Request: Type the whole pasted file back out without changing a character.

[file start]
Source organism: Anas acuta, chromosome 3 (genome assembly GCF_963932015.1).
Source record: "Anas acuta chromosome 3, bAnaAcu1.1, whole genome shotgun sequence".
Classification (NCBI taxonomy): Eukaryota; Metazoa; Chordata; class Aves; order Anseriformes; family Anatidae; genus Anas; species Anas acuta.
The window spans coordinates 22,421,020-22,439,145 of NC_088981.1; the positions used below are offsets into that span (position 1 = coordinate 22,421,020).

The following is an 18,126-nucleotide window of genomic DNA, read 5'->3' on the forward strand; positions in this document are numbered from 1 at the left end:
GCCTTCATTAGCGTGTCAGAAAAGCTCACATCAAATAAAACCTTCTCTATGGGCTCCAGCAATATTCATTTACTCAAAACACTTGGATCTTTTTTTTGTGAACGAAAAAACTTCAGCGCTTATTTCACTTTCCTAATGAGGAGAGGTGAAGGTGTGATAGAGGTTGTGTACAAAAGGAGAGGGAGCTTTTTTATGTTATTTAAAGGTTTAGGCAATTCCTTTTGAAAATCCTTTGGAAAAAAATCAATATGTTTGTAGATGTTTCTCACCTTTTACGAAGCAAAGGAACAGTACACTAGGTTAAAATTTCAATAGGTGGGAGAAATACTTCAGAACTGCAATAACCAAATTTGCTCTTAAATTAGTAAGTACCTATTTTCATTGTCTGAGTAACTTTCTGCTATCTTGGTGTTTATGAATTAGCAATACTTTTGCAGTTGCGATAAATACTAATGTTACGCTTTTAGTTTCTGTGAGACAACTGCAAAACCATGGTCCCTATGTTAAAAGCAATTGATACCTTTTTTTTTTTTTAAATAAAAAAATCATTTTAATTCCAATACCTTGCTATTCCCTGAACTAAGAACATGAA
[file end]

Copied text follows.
Source organism: Anas acuta, chromosome 3 (genome assembly GCF_963932015.1).
Source record: "Anas acuta chromosome 3, bAnaAcu1.1, whole genome shotgun sequence".
Classification (NCBI taxonomy): Eukaryota; Metazoa; Chordata; class Aves; order Anseriformes; family Anatidae; genus Anas; species Anas acuta.
The window spans coordinates 22,421,020-22,439,145 of NC_088981.1; the positions used below are offsets into that span (position 1 = coordinate 22,421,020).

The following is an 18,126-nucleotide window of genomic DNA, read 5'->3' on the forward strand; positions in this document are numbered from 1 at the left end:
GCCTTCATTAGCGTGTCAGAAAAGCTCACATCAAATAAAACCTTCTCTATGGGCTCCAGCAATATTCATTTACTCAAAACACTTGGATCTTTTTTTTGTGAACGAAAAAACTTCAGCGCTTATTTCACTTTCCTAATGAGGAGAGGTGAAGGTGTGATAGAGGTTGTGTACAAAAGGAGAGGGAGCTTTTTTATGTTATTTAAAGGTTTAGGCAATTCCTTTTGAAAATCCTTTGGAAAAAAATCAATATGTTTGTAGATGTTTCTCACCTTTTACGAAGCAAAGGAACAGTACACTAGGTTAAAATTTCAATAGGTGGGAGAAATACTTCAGAACTGCAATAACCAAATTTGCTCTTAAATTAGTAAGTACCTATTTTCATTGTCTGAGTAACTTTCTGCTATCTTGGTGTTTATGAATTAGCAATACTTTTGCAGTTGCGATAAATACTAATGTTACGCTTTTAGTTTCTGTGAGACAACTGCAAAACCATGGTCCCTATGTTAAAAGCAATTGATACCTTTTTTTTTTTTTAAATAAAAAAATCATTTTAATTCCAATACCTTGCTATTCCCTGAACTAAGAACATGAA